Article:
Growing Consensus for More Rate Hikes “Almost all” fed officials agreed that more tightening will likely be needed this year, per minutes of the June Fed meeting. “I think more-restrictive monetary policy will be needed to achieve the Federal Open Market Committee’s goals of stable prices and maximum employment,” Federal Reserve Bank of Dallas President Lorie Logan said, However, Atlanta Fed President Raphael, a non-voting Fed member, said “I don’t see as much urgency to move as others, including my chair.” New York Fed President John Williams said he would be data-dependent when deciding the Fed’s next steps, noting that recent economic data showing a stronger-than- expected housing market, resilient growth and a slowdown in consumer spending have been “informative.” Consensus is growing that the Fed will resort to resume raising rates in July after it paused rate hikes in June for the first time in more than a year.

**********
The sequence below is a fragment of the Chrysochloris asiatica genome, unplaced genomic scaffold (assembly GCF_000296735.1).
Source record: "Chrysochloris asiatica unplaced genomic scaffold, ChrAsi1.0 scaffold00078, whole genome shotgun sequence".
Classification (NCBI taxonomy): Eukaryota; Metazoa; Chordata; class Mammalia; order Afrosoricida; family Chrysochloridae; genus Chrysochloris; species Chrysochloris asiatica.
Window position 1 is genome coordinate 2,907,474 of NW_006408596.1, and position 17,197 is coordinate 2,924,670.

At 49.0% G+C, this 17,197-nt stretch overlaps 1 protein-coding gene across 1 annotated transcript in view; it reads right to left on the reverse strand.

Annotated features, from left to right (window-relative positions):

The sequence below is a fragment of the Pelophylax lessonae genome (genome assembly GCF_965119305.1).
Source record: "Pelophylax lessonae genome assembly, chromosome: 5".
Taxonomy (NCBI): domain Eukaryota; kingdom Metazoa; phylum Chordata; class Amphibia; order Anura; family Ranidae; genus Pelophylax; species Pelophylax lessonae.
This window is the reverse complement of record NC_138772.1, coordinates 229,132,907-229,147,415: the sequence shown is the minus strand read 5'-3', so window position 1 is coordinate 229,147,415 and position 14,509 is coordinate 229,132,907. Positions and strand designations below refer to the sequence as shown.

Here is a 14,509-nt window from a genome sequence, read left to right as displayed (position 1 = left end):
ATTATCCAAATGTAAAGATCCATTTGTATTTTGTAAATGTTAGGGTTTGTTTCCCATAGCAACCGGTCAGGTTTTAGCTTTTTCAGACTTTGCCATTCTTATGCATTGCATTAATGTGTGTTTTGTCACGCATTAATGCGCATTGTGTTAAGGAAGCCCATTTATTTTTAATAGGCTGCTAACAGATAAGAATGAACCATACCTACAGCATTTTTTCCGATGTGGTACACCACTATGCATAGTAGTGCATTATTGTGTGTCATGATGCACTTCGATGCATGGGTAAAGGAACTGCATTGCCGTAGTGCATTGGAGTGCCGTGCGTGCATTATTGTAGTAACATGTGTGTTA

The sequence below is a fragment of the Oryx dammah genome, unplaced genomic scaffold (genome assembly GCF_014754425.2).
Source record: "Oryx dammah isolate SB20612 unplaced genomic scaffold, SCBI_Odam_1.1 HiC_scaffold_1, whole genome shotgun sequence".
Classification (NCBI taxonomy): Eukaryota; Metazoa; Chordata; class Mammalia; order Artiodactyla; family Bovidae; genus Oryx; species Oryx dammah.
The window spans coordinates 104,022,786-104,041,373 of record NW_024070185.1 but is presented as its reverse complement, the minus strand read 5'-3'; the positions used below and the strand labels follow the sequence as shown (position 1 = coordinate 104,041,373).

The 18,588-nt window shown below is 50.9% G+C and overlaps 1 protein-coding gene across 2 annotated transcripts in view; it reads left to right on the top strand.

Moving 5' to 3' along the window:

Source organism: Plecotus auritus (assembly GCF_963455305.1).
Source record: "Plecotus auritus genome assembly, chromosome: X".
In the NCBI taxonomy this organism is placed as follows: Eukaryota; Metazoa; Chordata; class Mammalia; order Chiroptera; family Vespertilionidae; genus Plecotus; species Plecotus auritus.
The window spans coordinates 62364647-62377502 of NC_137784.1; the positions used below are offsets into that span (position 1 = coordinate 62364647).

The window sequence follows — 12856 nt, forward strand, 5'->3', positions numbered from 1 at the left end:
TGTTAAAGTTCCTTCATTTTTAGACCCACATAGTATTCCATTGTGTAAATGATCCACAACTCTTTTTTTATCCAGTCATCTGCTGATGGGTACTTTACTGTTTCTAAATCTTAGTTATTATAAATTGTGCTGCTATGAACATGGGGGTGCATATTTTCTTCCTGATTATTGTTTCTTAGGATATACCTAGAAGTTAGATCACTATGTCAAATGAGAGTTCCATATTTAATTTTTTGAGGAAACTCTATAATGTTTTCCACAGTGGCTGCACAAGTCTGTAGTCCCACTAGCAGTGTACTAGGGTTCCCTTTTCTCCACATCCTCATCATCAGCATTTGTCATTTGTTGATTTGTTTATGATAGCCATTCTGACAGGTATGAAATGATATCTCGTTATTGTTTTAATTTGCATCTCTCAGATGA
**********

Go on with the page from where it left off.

New Jersey’s Largest Spending Plan…In Fiscal 24, New Jersey aims for a surplus, with plans to make full pension payments and pay off debt, although tax collections could be lower. For the third year in a row, the state will fund its full annual pension payment of $7.1 billion while putting away $2 billion toward paying down debt and avoiding new bond issuances. By June 2024, New Jersey expects a surplus of $8 billion, about 15% of budget spending. New Jersey’s tax revenues will collect roughly $2 billion less in taxes in the current and coming fiscal years, but the years of booming revenue will let the state weather the shortfall. State budget experts told lawmakers in May that the looming revenue shortfalls could reduce the state’s surplus from a healthy $10 billion to a still healthy $8 billion. New spending includes a higher subsidy to NJ Transit, larger direct aid to schools, a $300 million boost for hospital capital investment, and tax relief for senior citizens and large corporations. The $54 billion spending plan for Fiscal 24 enacted on July 1 is 10% higher than prior year and is the largest in Garden State history.